Belfast bus lane: The mixed results of night journeys

Image copyright Steven Moran Image caption Locals have complained about safety and traffic After dark in Belfast you can still find the city buzzing, with bars and restaurants, artists’ studios and restaurants, but at…

Belfast bus lane: The mixed results of night journeys

Image copyright Steven Moran Image caption Locals have complained about safety and traffic

After dark in Belfast you can still find the city buzzing, with bars and restaurants, artists’ studios and restaurants, but at the same time it is a dangerous place for drivers.

The City Council introduced an extended bus lane on The Esplanade and put up more signs warning motorists of the new lights, but the results of their experiment – while introducing a semblance of safety to the road – have been mixed.

“If you go out at night and stand outside the bus stops you will see drivers coming through and they’ll want to turn right but the bus lights won’t change,” said one woman at the city’s Museum of the Moving Image.

“I know the lights were meant to be changed but the signs weren’t showing it but when I came here at the weekend it was switched on and it worked. But I’ve seen drivers not seem to be bothered because they think they can drive through the red lights.”

BBC Northern Ireland uncovered the facts and figures about the esplanade bus lane.

The council says the trial is assessing the benefits and the impact of the road through summer and winter before making a decision on whether to extend it.

But for now there are signs, a mobile office and a single young staff member turning out to man the four signs explaining the new configuration.

The old bus lane was a manhole cover. This one is covered in cobbles and called a road and river loop. The former was used for park and ride services.

Image copyright Steven Moran Image caption The Esplanade Bus Lane is now a manhole cover, cemented in with cobbles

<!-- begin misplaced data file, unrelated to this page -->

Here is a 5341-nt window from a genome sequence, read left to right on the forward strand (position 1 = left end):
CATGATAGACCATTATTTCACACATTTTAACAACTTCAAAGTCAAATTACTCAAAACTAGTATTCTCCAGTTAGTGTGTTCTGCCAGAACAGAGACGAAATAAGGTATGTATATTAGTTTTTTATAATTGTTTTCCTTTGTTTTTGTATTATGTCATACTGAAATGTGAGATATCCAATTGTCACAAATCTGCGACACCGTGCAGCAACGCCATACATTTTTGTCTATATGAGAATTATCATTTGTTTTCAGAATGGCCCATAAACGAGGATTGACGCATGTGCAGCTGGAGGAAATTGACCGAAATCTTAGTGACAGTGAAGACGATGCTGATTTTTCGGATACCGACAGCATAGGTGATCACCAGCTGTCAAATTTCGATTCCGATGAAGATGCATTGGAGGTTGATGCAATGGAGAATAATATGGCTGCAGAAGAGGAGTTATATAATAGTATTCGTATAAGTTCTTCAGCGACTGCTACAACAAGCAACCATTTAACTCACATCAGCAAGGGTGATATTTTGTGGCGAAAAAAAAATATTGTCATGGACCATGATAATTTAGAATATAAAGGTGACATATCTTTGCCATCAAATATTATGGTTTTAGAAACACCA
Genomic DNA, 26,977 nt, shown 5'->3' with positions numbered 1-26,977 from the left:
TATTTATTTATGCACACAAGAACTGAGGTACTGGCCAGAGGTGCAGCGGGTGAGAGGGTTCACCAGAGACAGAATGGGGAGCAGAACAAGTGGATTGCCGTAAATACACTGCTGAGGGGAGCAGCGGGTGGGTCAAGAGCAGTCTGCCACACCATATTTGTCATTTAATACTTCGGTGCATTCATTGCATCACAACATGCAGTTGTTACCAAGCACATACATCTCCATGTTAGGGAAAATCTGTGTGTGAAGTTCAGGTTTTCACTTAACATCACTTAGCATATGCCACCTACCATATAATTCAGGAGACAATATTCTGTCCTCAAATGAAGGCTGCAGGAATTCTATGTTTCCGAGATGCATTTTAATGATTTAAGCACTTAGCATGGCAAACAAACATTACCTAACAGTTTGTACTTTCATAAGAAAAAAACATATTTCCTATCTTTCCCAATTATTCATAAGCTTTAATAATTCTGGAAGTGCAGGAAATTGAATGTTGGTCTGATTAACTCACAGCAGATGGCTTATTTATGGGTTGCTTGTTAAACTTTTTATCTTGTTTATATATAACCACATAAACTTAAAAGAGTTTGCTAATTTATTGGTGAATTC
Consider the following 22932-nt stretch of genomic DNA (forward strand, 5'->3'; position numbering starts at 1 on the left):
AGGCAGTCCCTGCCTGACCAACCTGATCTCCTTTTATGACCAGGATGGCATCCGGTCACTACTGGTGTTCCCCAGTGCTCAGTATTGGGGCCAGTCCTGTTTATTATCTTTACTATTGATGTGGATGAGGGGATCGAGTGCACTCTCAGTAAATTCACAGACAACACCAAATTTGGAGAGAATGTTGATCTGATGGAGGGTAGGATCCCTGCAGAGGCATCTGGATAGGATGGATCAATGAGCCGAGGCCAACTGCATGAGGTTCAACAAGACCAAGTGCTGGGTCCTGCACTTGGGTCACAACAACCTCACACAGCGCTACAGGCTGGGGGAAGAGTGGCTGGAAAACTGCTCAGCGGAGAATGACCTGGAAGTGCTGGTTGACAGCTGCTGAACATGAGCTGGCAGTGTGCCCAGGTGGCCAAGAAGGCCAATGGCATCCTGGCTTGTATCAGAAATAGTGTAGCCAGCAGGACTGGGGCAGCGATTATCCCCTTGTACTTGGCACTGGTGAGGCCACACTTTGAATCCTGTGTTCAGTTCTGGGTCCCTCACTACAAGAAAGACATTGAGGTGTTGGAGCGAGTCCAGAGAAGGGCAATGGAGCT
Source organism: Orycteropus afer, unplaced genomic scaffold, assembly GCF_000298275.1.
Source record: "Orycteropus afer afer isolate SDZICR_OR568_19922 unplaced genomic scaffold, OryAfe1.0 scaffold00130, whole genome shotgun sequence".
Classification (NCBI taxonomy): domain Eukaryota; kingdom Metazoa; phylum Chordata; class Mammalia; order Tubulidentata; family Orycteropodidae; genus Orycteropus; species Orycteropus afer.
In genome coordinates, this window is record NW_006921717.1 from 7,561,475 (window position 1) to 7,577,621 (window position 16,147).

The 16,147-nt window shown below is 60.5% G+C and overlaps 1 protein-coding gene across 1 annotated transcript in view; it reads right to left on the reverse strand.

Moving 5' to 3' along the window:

“We’ve got four buses to run every hour,” said Cathriona Brennan, the community assistant who works on the road.

The Royal Canal relies on bus runs to keep the clock ticking – it is a particular cause of concern in summer as will all the summer camps.

In addition there are the trolleys – commercial delivery vans use the Esplanade as a transition between busy main roads.

Image copyright Steven Moran Image caption Any free time is important for the Royal Canal, which relies on bus runs to keep the clock ticking

And for residents of Belmont the new arrangement comes as welcome news.

“It’s a nightmare before the lights were changed and you can’t make any decisions about anything so if you try and take the dog for a walk you’re going to get stuck,” said one local resident.

“There was a rubbish lorry just on the line but it ran over the little bit of bitumen and slid all the way to the other side and then you can’t see the other side until you’re already half way on the other side and it’s just at that point where it just gets too dangerous.

“I welcome anything that reduces the danger. It’s been a really horrible area to live in for the last six months and it’s made it so much easier to just take the bus now.”

For Tania Nurse and the Stones a traffic diversion is a positive development.

They are regulars at the Esplanade, smoking a cigarette on the way to the Serpentine and drive in to their gallery directly across the road.

They are happy to see some of the old cobbles there but concerned about the impact it may have on traffic.

The council is now considering closing their hours – the Stones are worried by the prospect.

“If it starts closing we can’t get to the store on time and we could miss out on a sale,” she said.

And you get the impression the Stones are not alone.

“Because of the way the roads are there are so many places you can’t turn round in. It’s a lot of road cuts and digging, it’s just taken people a while to get used to,” said Tania.

“Do I like it? No. I like it as a business but I can’t give you a yes and no, I can’t give you the yes or no.”

Leave a Comment